The artist and Savin Hill resident Cristi Rinklin turns her artistic lens on the issue of climate change in two pieces from her “HARBINGER” series, inspired by the ongoing process by which rising temperatures are melting the Siberian tundra and releasing methane gas into the air. Rinklin’s painting depicts a thermokarst, a hole or depression formed by thawing ice, to create “an unsettling feeling of depth and impending danger.”
Joe Wardwell, who lives in Jamaica Plain but works at Humphreys Street Studios in Dorchester, layered stencils to create his piece titled “What Causes the Room to Shutter.” The work combines a scene of a sunset with superimposed lyrics from 1970s Boston punk band The Girls’ song “Jeffrey I Hear You” to create an unsettling feeling.
Jamal Thorne, another artist based out of Dorchester Art Project, uses an interpretation of hip hop duo Run The Jewels’ album cover design as the centerpiece of his work “Untitled #22.” While the album cover features a hand shaped in the likeness of a gun and a closed fist grasping a gold chain, Thorne’s mixed media piece includes partial fragments of a real gun as well as layered boxes of tape and peace symbols to form a collage that illustrates his anger about racial and gun violence across America.
The way Thorne layers complex drawings and media on top of each other, then cuts through them to reveal different pieces underneath relates, he says, to “time and memory, the complexity of societal issues, and the collision of personal and public narratives.”
Rixy Fernandez, a recent graduate of UMB’s Art Department, used her 2019 Ruth Butler Travel Scholarship to travel to Mexico City to explore the city’s graffiti and street art culture. She created her featured piece during that trip.
“Another Round,” said Fernandez, “is inspired by fighting and aggression in video games, and was a result of fury due to various situations. When unbearable, my emotions created the textures and accents shown, asking myself if I wanted to continue fighting during a ‘time-out.’
“The series [that the work is from] collectively expresses my various emotions and their details that arose in each moment. Without constraints, planning, or a second shot, it became therapy to release a feeling of a relationship onto paper; not only the one with myself, but one of a new journey and myself. I surrounded myself with all my tools and mediums, and allowed my intuition to tell me what connects to the feeling.
Cardboard, glass, and steel wanted to touch the purity of the page. Colors and texture had dialogue, and they wanted to shape the composition a certain way with a specific tool. From start to end, it became a conversation where everything spoke, until it stopped – then the diary entry itself stopped.”
Deandra Shannon Spence, a student at the Helen Y. Davis Leadership Academy in Fields Corner, is the youngest artist to ever have a work shown at University Hall gallery. Her untitled piece draws from elements of afrofuturism to depict a black woman with an afro set against a cosmic backdrop of stars and planets. A pink brush stroke obscuring the woman’s eyes, she says, “could be seen as symbolizing the erasure of vision and access to sight, or enlightenment through the transcendence of art.”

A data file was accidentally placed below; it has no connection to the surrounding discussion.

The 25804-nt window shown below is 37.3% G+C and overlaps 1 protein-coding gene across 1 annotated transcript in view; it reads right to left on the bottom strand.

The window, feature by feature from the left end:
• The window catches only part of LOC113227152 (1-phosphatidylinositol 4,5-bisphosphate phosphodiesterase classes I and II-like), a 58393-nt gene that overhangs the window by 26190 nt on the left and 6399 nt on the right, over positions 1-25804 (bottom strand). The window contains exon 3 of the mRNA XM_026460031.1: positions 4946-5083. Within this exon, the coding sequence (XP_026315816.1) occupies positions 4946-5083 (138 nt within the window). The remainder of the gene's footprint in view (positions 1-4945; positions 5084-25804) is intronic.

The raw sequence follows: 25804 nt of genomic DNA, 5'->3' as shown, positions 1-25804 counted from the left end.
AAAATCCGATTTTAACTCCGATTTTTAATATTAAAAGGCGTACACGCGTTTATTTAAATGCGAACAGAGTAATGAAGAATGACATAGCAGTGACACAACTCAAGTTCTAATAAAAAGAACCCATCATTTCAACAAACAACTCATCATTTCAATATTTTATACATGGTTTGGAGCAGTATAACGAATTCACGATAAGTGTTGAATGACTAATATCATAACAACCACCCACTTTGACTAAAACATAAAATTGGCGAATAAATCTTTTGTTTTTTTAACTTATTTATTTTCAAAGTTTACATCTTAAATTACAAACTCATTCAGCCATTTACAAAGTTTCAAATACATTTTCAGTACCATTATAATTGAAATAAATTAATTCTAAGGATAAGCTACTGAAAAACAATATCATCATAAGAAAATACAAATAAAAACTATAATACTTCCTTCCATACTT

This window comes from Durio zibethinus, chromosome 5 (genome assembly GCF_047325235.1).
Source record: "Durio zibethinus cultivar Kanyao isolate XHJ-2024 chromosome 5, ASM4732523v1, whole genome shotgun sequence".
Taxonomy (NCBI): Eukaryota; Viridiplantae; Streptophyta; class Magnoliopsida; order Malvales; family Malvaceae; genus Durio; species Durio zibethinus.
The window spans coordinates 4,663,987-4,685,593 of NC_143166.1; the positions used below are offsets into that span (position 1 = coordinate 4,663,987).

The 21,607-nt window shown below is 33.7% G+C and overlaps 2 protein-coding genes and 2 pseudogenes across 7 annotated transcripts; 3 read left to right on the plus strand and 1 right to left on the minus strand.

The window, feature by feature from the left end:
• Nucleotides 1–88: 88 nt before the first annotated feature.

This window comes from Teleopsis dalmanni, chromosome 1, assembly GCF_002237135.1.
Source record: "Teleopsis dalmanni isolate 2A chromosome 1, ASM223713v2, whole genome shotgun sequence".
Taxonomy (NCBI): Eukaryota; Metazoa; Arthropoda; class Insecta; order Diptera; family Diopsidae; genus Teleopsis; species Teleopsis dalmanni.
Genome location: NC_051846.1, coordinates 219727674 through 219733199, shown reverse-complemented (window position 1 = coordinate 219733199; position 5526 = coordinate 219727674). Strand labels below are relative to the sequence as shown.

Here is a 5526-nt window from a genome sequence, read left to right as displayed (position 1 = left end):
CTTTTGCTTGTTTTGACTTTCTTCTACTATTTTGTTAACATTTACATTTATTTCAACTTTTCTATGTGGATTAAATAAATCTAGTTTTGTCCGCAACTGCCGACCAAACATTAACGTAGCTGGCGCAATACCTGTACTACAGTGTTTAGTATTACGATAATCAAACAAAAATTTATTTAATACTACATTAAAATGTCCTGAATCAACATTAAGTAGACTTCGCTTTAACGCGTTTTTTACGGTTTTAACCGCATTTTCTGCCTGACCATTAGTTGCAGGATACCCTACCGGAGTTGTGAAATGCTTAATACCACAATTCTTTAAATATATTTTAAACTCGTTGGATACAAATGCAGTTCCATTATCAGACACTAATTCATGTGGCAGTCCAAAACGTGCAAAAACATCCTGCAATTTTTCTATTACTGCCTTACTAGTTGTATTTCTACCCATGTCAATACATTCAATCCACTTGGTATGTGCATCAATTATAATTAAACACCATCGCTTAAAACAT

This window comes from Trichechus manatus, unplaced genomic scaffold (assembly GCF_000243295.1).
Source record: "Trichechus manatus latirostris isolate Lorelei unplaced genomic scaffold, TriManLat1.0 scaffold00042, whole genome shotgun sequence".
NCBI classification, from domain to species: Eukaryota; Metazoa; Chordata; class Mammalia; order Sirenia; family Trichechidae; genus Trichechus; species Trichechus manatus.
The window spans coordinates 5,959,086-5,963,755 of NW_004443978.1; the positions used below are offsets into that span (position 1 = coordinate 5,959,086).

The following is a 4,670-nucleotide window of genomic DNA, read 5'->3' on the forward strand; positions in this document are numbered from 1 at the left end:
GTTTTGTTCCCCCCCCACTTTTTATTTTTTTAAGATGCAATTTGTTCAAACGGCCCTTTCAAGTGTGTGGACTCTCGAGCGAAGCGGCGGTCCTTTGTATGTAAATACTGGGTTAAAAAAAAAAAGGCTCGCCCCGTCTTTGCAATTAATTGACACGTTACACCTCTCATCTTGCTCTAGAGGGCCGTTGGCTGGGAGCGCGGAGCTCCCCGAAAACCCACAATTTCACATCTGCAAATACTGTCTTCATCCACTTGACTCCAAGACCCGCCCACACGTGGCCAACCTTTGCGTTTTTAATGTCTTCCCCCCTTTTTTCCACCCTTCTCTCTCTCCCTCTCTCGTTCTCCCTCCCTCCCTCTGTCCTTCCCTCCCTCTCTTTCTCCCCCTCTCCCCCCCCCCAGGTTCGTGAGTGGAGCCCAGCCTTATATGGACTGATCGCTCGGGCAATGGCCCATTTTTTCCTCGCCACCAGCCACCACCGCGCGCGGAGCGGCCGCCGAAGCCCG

Fields Corner native Aiden Nguyen and co-collaborator Thanh Mai created Vanguard, an underground art and poetry zine, with the intention of creating a safe platform for the visibility and individuality of self-identifying lesbian, gay, bisexual, transgender/trans, and queer (LGBTQ) Vietnamese artists and writers. Several copies of the zine are on display at the Dot Now exhibition as part of a collection, which was the subject of a Reporter story on May 15 of this year.
Mount Bowdoin resident Suzie “Cookie” Smith made “Cara’s House,” a sculpture made of crimped cuttings of aluminum cans, wood, and collaged photos, with the aim of forming a miniature model of her grandmother’s home in Alabama. A portrait of her grandmother adorns the roof of the model house, which is decorated with a pattern of colors and photos resembling a patchwork quilt. Smith said the memory of her grandmother and the historical significance of the house, which she now owns, inspired her to craft the sculpture:
“She built it and owned it until the day she died in August of 2001,” wrote Smith. “Her home sits on a parcel of cleared land that is located adjacent to her sister Rosie Steele’s farm. This is of historical significance because this land is located on the Selma to Montgomery National Historic Trail.
“On March 22, 1965, this land served as Campsite #2 for marchers walking 50 miles from Selma to Montgomery, Alabama, fighting for the right to vote. A sign was erected on the site by the National Park Service to commemorate this historic event. I see Cara’s house as a bridge that links our family to a remarkable past that we must never forget.”
“Dot Now” will be on display at UMass Boston’s University Hall gallery through March 13, 2020. Gallery hours are daily from noon to 6 p.m. This exhibition is made possible with generous support from the Paul Hayes Tucker Fund and a gift from The Paul and Edith Babson Foundation.